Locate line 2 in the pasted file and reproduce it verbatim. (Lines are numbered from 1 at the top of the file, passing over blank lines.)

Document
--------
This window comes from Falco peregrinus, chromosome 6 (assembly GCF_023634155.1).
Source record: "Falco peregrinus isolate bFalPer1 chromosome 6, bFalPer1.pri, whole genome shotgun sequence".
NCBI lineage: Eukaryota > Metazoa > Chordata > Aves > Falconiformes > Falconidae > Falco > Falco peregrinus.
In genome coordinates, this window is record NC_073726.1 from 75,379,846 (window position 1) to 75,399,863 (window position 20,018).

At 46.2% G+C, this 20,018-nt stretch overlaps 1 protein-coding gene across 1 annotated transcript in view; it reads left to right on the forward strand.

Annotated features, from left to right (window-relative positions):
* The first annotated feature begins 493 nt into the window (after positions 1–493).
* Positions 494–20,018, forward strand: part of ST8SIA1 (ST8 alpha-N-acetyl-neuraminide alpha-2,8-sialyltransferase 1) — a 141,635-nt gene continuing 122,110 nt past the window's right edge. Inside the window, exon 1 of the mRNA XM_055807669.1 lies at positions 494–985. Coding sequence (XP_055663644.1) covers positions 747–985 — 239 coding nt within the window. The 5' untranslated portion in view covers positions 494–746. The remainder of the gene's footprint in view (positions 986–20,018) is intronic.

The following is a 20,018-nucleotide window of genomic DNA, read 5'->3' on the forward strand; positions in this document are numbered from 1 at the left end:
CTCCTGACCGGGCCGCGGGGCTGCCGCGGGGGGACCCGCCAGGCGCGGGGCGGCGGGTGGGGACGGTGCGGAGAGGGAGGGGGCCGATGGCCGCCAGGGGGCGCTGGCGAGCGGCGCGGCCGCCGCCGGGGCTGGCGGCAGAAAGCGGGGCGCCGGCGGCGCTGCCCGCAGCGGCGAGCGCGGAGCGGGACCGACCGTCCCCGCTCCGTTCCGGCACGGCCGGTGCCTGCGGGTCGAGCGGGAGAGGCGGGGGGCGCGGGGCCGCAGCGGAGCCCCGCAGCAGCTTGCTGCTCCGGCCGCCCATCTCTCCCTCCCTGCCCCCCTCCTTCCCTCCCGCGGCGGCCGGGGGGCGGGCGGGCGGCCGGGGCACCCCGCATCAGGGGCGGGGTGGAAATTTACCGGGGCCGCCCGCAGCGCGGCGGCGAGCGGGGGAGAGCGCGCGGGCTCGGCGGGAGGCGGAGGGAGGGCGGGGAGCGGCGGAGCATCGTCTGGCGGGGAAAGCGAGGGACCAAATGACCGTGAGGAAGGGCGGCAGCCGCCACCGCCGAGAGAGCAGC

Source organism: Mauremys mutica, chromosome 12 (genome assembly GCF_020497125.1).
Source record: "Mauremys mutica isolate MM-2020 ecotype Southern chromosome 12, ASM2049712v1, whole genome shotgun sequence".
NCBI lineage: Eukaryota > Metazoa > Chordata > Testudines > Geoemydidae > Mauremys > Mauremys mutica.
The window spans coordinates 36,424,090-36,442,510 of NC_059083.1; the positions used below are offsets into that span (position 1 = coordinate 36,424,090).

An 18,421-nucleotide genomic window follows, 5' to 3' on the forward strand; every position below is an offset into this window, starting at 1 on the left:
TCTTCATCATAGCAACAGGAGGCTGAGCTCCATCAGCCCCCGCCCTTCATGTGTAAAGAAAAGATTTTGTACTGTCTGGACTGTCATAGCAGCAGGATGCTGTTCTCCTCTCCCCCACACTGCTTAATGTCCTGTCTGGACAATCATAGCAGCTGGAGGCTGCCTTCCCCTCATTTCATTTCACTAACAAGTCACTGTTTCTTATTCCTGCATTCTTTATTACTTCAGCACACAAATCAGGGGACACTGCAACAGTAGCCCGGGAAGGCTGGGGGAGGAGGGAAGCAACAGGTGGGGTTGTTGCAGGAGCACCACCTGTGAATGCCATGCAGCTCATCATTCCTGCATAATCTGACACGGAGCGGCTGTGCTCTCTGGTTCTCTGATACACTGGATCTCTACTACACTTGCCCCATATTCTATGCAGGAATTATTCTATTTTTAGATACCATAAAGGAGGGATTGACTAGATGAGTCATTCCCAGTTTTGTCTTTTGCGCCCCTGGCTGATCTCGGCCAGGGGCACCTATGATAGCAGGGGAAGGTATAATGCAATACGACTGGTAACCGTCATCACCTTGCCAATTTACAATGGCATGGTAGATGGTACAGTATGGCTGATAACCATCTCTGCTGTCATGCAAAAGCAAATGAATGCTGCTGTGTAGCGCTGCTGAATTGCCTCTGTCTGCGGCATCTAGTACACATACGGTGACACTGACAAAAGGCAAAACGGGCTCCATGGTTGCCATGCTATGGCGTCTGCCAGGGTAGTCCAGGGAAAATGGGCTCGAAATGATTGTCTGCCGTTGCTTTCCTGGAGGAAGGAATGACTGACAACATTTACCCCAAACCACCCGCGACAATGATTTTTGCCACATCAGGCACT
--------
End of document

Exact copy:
Source record: "Falco peregrinus isolate bFalPer1 chromosome 6, bFalPer1.pri, whole genome shotgun sequence".